By Dr Kelli Stajduhar, UVic Institute on Aging & Lifelong Health

For most Canadians, good palliative care is still not a given, despite its many proven benefits. This is especially true for people who experience poverty, homelessness, disability, racialization, or stigma associated with mental illness or illicit drug use. We wanted to find out who these individuals were, how they lived and died, and what we could do to alleviate suffering and loneliness at the end of their lives. For two years, our team conducted over 300 hours of observations and multiple interviews with 25 homeless and vulnerably housed people, their support persons, and service providers. Interviews with decision-makers in homeless-serving agencies across Canada, the United States, and the UK supplemented our data.

Our study shone a light on complex barriers to care at the end of life (EOL) for homeless and vulnerably housed people. Many had experienced a lifetime of poor treatment and discrimination in healthcare settings, which resulted in avoidance and distrust of mainstream healthcare institutions (e.g., hospitals) and medical professionals. Participants were diagnosed late in their trajectory and many were not identified as in need of palliative care until they were actively dying. Because of the need to survive, palliative care and even discussions about death and dying were simply absent from participants’ everyday realities and the purview of their support persons and community-based service providers.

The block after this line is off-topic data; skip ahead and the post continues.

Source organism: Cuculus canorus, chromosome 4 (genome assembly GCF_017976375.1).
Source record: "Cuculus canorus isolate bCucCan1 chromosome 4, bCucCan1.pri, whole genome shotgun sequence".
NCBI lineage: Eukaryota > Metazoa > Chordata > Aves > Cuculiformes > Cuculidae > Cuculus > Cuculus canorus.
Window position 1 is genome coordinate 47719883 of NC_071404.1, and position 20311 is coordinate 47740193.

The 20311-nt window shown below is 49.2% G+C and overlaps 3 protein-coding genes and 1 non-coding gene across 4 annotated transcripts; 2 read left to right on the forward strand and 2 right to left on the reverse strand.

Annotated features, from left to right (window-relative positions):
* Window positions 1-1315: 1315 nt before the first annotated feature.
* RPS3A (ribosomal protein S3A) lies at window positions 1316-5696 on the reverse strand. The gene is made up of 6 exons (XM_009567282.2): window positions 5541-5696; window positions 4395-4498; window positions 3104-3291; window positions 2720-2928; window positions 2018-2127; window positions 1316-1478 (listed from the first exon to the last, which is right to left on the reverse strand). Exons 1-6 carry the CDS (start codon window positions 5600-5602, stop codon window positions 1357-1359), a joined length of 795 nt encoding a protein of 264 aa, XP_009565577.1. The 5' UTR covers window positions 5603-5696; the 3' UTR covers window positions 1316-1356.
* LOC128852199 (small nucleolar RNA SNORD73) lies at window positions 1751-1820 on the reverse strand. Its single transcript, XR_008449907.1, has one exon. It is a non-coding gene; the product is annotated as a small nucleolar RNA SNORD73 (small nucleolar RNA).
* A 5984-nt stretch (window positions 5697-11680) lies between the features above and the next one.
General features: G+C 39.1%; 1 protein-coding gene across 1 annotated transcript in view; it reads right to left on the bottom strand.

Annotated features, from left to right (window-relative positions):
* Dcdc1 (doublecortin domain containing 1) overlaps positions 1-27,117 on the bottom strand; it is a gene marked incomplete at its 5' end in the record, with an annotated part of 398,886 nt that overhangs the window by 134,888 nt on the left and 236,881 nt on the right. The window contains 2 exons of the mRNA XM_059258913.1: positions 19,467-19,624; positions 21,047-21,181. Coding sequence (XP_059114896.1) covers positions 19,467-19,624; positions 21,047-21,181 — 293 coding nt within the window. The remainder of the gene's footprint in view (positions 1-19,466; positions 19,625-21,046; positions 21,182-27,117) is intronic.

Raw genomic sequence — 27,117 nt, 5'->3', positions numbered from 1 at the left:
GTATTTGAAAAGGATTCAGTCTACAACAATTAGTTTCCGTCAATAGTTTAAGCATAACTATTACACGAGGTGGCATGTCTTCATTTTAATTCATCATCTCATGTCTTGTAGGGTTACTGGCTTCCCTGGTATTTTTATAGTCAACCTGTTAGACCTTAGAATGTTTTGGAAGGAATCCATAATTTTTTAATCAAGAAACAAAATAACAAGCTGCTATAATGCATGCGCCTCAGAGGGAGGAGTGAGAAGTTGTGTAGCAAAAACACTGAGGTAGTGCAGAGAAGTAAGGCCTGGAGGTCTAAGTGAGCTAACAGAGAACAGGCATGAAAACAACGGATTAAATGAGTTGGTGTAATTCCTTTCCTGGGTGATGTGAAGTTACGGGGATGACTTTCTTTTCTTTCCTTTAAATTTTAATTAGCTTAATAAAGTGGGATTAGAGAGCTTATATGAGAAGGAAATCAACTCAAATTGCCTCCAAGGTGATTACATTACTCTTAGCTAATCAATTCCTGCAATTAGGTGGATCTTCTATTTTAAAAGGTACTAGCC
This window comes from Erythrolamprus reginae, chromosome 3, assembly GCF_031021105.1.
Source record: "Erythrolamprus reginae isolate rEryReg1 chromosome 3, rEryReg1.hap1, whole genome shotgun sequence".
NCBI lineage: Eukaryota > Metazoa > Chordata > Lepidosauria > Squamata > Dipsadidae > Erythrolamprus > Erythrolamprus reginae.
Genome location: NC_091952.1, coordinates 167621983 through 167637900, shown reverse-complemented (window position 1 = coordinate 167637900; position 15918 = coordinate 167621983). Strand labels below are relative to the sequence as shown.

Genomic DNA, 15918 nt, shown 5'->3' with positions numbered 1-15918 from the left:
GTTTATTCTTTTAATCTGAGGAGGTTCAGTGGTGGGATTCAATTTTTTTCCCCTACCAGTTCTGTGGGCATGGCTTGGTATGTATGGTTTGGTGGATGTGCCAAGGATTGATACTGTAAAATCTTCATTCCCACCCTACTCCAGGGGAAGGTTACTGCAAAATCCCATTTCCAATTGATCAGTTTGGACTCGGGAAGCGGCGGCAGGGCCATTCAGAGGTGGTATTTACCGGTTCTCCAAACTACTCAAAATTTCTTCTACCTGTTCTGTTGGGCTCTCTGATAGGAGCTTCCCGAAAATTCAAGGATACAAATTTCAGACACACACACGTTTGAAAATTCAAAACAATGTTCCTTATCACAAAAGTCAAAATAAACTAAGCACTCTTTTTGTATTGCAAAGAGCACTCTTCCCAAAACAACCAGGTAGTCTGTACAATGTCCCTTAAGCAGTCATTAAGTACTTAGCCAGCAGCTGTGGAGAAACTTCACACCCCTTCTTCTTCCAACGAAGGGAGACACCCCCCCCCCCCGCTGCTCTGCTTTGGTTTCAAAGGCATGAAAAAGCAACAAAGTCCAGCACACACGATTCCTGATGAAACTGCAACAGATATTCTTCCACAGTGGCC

Homeless and vulnerably housed people must navigate multiple systems to get what they need, like social assistance, shelter and housing, and access to food banks, which became exacerbated at the EOL. Lack of continuity and consistency in palliative-care service providers created barriers to care for this community, where relationships of trust are paramount. Some participants lived in places that were deemed unsafe for home support and/or home-care nurses to attend. A lack of appropriate, affordable, and adequate housing, combined with risk-management policies, meant that people could not age in place and were moved (most often into acute care) as their medical needs increased or as they approached the EOL.

Those supporting homeless and vulnerably housed people experienced unmet need, multiple losses, persistent grief, and vicarious trauma. Mechanisms for providing support to those who care for dying people are inadequate, given the magnitude of loss and injustice witnessed and experienced.

The news was not all bad though. By and large, when people received a “legitimate” (palliative) diagnosis and were assigned to service providers who had an orientation to palliative care and the social determinants of health, services came around them quickly and efficiently. Participants who received this care told us that it was the first time in their life that they had felt heard, valued, and had their needs met by the healthcare system.

Going forward, our team is taking findings from this study to collaborate closely with social-care workers who assist homeless and vulnerably housed people in shelters (hostels), drop-ins, and on the street to adapt palliative approaches to care in their work settings.

Read the full publication here:

Stajduhar K.I., & Mollison, A. (2018). Too little, too late: How we fail vulnerable Canadians as they die and what to do about it. University of Victoria Institute on Aging and Lifelong Health –

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